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J Child Lang. 1999 Feb;26(1):133-62.

Early talk about the past revisited: affect in working-class and middle-class children's co-narrations.

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Department of Psychology, University of Illinois at Urbana-Champaign 61820, USA.


This study contributes to our understanding of sociocultural variation in children's early storytelling by comparing co-narrations produced by children and their families from two European-American communities, one working-class and one middle-class. Six children from each community were observed in their homes at 2;6 and 3;0 years of age, yielding a corpus of nearly 400 naturally-occurring co-narrations of past experience. Analyses of generic properties, content, and emotion talk revealed a complex configuration of similarities and differences. Working-class and middle-class families produced co-narrations that were similar in referential/evaluative functions and temporal structure, with a preponderance of positive content. Working-class families produced twice as many co-narrations as their middle-class counterparts, produced more negative emotion talk, and used more dramatic language for conveying negative emotional experience. These findings suggest that (1) differentiation between working-class and middle-class communities in the content of early narratives may occur primarily with respect to negative experience and (2) researchers need to go beyond emotion state terms in order to accurately represent sociocultural variation in personal storytelling.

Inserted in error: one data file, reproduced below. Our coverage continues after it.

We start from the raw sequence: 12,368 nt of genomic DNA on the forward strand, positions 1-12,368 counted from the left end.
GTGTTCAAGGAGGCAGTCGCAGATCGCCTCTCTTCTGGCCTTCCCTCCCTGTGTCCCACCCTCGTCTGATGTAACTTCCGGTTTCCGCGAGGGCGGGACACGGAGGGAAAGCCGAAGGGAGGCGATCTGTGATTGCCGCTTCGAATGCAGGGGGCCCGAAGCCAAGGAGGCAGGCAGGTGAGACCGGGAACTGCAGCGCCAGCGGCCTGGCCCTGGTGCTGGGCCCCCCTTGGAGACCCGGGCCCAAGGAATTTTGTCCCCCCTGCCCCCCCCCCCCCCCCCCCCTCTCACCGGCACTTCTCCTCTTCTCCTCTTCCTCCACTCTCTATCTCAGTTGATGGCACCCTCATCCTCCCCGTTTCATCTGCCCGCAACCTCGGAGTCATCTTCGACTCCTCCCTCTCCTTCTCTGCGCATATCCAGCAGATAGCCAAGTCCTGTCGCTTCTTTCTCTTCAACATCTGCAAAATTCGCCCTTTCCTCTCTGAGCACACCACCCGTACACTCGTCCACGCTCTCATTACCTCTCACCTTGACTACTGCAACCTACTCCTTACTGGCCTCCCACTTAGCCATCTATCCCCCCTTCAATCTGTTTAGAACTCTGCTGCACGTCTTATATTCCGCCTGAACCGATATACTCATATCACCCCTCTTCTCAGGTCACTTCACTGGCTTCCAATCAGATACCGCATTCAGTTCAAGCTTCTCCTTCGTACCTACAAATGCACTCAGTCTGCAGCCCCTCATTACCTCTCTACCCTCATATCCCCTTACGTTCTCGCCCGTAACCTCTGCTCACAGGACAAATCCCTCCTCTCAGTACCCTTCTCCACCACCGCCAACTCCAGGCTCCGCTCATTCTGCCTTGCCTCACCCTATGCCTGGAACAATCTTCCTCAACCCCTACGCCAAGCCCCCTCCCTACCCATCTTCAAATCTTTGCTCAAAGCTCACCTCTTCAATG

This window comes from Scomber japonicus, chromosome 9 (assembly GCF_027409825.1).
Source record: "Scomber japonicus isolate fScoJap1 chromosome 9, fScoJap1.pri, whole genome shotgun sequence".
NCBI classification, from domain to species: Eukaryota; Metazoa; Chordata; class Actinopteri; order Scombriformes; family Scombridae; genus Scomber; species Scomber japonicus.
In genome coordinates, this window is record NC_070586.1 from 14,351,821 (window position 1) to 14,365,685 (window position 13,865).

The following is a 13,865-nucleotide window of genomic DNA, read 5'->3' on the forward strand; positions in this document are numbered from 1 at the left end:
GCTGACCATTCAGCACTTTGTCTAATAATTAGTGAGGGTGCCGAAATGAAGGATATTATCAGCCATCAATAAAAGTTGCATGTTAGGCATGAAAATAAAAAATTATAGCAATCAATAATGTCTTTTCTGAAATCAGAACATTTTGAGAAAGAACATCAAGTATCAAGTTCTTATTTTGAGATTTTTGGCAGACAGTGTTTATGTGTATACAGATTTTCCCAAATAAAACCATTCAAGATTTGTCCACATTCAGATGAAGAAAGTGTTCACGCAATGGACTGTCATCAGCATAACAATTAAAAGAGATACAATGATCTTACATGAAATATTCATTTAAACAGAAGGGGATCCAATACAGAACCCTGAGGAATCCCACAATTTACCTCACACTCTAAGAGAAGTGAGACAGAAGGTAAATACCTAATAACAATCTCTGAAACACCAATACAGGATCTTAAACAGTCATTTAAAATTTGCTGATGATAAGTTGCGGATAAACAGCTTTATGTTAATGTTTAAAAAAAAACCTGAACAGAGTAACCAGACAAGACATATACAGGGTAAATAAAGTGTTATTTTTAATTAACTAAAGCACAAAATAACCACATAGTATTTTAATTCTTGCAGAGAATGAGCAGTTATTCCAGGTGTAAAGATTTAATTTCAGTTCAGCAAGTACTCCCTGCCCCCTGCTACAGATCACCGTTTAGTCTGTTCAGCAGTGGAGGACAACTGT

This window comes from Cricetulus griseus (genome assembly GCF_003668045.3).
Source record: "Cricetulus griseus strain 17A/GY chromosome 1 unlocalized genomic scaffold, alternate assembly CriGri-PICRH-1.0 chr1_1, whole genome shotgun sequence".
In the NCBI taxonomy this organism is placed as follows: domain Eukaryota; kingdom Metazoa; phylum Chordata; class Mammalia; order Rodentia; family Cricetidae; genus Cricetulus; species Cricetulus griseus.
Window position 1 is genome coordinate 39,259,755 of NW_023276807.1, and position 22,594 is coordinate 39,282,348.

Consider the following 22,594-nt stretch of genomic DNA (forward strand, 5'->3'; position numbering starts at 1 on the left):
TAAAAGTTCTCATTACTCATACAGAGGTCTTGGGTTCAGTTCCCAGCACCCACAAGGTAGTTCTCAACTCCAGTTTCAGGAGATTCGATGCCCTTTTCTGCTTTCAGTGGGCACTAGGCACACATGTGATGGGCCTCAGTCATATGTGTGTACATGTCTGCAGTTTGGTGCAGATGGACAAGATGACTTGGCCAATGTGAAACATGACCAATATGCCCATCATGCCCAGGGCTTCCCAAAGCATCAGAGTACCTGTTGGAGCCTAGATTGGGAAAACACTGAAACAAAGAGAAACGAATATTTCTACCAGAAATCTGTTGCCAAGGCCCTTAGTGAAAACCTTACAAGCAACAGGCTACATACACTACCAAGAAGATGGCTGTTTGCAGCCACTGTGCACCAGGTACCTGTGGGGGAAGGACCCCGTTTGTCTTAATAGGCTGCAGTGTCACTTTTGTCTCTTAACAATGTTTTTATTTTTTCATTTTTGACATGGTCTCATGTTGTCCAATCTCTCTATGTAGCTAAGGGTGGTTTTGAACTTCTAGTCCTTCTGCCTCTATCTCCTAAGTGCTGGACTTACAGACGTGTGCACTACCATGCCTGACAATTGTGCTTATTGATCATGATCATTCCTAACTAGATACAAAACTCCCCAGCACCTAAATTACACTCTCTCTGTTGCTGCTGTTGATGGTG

[Indexed for MEDLINE]

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